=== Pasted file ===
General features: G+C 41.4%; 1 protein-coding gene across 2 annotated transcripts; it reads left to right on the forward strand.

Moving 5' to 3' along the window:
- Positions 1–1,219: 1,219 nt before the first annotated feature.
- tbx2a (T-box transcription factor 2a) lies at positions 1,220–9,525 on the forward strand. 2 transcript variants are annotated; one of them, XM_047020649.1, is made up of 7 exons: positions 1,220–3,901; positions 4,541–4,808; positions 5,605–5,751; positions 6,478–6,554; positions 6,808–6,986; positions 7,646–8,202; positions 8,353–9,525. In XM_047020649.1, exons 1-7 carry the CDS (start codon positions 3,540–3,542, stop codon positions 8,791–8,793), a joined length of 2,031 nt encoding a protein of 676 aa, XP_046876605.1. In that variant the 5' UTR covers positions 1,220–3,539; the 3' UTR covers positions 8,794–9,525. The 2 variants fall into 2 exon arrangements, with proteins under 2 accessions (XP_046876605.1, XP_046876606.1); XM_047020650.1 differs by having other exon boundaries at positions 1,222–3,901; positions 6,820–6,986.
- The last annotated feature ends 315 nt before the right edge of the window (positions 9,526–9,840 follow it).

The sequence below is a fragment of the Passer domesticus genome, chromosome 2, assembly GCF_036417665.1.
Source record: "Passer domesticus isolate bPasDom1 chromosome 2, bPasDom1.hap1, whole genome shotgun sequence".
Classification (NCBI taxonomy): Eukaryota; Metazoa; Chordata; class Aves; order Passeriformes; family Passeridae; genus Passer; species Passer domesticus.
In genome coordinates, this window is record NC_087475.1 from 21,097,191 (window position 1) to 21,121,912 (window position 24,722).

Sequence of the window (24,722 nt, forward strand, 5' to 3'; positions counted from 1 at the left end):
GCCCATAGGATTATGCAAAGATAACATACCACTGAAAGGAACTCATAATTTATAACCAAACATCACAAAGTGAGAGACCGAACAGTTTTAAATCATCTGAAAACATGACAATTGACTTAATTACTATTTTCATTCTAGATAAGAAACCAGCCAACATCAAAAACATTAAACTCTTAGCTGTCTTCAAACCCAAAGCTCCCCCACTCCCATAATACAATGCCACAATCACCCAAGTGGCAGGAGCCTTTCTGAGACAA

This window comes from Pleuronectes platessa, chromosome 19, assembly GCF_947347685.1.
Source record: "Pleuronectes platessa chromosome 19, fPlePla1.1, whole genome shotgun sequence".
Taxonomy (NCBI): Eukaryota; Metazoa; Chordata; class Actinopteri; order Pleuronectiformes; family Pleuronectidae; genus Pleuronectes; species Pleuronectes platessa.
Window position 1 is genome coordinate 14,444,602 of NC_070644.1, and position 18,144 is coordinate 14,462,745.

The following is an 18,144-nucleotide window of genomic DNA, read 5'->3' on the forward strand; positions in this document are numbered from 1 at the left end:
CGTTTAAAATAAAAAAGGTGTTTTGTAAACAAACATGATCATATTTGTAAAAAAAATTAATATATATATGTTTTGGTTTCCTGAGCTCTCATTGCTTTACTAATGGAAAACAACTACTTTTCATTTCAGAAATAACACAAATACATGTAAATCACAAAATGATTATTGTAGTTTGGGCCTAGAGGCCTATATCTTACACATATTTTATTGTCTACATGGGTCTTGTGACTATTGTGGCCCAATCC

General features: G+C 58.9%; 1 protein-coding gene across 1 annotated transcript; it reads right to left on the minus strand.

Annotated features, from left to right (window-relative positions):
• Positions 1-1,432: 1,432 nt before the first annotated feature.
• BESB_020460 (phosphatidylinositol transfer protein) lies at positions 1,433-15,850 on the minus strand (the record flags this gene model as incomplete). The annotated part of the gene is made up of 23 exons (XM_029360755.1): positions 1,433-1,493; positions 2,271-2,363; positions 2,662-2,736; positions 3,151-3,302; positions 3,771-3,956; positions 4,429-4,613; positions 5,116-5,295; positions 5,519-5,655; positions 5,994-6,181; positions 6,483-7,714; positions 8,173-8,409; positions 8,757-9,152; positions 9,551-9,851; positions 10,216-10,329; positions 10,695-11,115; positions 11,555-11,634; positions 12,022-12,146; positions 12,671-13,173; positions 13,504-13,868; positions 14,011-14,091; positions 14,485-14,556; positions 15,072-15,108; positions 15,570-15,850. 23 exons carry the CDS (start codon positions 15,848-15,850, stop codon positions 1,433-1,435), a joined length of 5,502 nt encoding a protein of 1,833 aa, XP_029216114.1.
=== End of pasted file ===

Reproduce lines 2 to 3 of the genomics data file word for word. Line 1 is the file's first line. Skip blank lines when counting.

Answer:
Moving 5' to 3' along the window:
- Positions 1–1,219: 1,219 nt before the first annotated feature.